It’s a new year (and the final day of my vacation) and it seemed appropriate to put to bed the final, planned post of the foyer window saga. My overall intent for this post is to remind myself of the steps and effort that went into this project just as much as it is to share with others.
The first step was to build both a convex and concave form on which to build the window itself. I attached 1x4s to a plywood base and then laid the existing sash at the end marking each 1×4 with the curve at the corresponding sash location. Once that was done, I removed the 1x4s and ripped them length-wise at approximately the angle of the curve marked earlier. The result of which was one for the convex and one for the concave form. Once complete, they were reattached and lined with 1/2 inch plywood. For some reason, the curve was off slightly; hence, the shims in this photo. I discovered this during a sanity check when I laid the original curved glass on the form and discovered that it wasn’t quite correct.
The next step was to remove the existing glass, strip the sash (inside and out), prime and paint the exterior, shellac the interior, design the window, create a cartoon, and attach the cartoon to the form. Two straight edges were then attached to the form on the cartoon on which to begin the build process. This window went through a couple of revisions. The cartoon was, obviously, originally designed for “stars” and curved clear pieces. It was easily changed to diamonds all around; a much simpler design element from a construction perspective.
I began first by building the “medallions” using copper foil instead of lead. Okay, I’m not the greatest at copper foil construction…
A photo of the construction in progress. (If you have viewed my blog before, some of these images may be a repeat.)
Once the window was built and soldered on one side, it was time to flip it and solder the other side. This was done by covering it with an old flannel sheet and sandwiching it between the two forms, connecting the forms together, flipping them, and removing the concave form. The rag attached to the window was to protect the crystal facet in the medallion during the many moves on and off the form.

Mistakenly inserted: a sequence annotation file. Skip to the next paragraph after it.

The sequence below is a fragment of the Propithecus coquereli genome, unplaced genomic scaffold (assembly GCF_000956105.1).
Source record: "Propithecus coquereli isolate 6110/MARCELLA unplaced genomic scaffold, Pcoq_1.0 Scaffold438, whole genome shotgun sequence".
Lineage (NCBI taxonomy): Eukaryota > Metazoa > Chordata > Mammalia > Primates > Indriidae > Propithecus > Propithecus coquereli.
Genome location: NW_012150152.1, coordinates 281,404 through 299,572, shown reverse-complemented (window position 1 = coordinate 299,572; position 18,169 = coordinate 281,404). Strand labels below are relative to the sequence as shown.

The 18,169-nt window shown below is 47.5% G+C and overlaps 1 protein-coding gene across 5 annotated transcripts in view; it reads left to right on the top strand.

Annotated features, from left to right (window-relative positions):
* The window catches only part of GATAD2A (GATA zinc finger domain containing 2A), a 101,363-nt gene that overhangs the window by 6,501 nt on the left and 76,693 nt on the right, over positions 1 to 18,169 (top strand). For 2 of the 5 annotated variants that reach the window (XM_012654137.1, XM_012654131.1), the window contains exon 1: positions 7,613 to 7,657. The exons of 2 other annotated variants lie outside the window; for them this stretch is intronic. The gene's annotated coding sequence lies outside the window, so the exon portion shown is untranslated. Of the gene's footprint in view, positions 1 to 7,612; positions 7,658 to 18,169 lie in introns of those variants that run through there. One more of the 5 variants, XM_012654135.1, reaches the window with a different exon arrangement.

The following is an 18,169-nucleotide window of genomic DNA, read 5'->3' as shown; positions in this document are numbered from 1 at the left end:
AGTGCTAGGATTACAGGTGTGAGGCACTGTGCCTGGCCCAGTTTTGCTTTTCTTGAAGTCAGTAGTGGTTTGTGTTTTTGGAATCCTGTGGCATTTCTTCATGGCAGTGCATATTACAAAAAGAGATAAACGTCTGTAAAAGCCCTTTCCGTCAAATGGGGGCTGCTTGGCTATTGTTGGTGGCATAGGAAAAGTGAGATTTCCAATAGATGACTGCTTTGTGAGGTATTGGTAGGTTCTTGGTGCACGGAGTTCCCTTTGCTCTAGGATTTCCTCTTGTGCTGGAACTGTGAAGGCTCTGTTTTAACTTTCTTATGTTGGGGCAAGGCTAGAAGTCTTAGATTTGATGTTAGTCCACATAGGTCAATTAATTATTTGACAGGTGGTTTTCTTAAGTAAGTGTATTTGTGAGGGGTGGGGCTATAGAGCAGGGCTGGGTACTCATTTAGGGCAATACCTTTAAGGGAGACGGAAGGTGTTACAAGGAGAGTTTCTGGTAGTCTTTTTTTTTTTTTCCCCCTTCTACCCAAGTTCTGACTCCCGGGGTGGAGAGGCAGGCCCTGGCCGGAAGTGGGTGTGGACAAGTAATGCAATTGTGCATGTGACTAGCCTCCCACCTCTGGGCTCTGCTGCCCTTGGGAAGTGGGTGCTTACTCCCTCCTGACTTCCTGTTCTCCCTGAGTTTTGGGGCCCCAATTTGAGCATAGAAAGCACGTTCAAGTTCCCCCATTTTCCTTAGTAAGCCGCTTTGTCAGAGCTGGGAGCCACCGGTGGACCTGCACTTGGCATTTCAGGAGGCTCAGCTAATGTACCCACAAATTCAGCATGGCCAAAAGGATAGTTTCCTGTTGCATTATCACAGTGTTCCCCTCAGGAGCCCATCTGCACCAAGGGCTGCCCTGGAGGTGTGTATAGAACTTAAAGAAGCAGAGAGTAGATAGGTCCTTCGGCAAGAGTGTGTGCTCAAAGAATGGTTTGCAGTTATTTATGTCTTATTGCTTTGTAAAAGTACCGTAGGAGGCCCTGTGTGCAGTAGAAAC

Once the soldering was complete, it was time to cement the window. The leaded window was surprising strong at this point. It could be removed from the form with relative ease. Cementing serves two purposes–1) It makes the window weatherproof, and 2) it provides strength to the window itself. Both forms were covered in plastic since they would be brought back inside and used as part of the build process. Cementing makes quite a mess and it was easier to protect the cartoon rather than removing it to cement each window.
Once the cement was forced into every nook and cranny, the entire window was covered with whiting and scrubbed vigorously with a stiff-bristled brush. The whiting absorbs excess linseed oil and polishes the glass, removing any flux, etc. left from soldering.
Using a sharp, wooden stick, all of the lead lines were traced removing any excess cement left after scrubbing with the whiting.
Using the same stiff-bristled brush the entire window was “swept” off and cleaned of any remaining debris. Of course, this whole process was repeated for both sides of the window.
The window was then returned inside to complete the final solder step–attaching the ties for the window bracing. For this project, I opted to go with ties since I have yet to master the art of soldering to rectangular reinforcing. Ties are also historically accurate, so I’m good with it.
For this window, my stained glass supplier/teacher/mentor suggested that I use round bracing rods as they would be easier to bend to the shape of the curve. I planned to use two rods on each sash. Once it was determined where in the design they were best suited, I transferred those measurements to the sash. I drilled holes into the sash to receive the rods.
And installed the rods…
The leaded window and sash were now ready. After laying down glazing compound, the window was placed in the sash and attached to the rods. The ends of the ties were soldered to prevent them from coming apart and to cover the sharp end left after cutting them to length.
The window, glazed and ready for installation.
And, of course, the final product…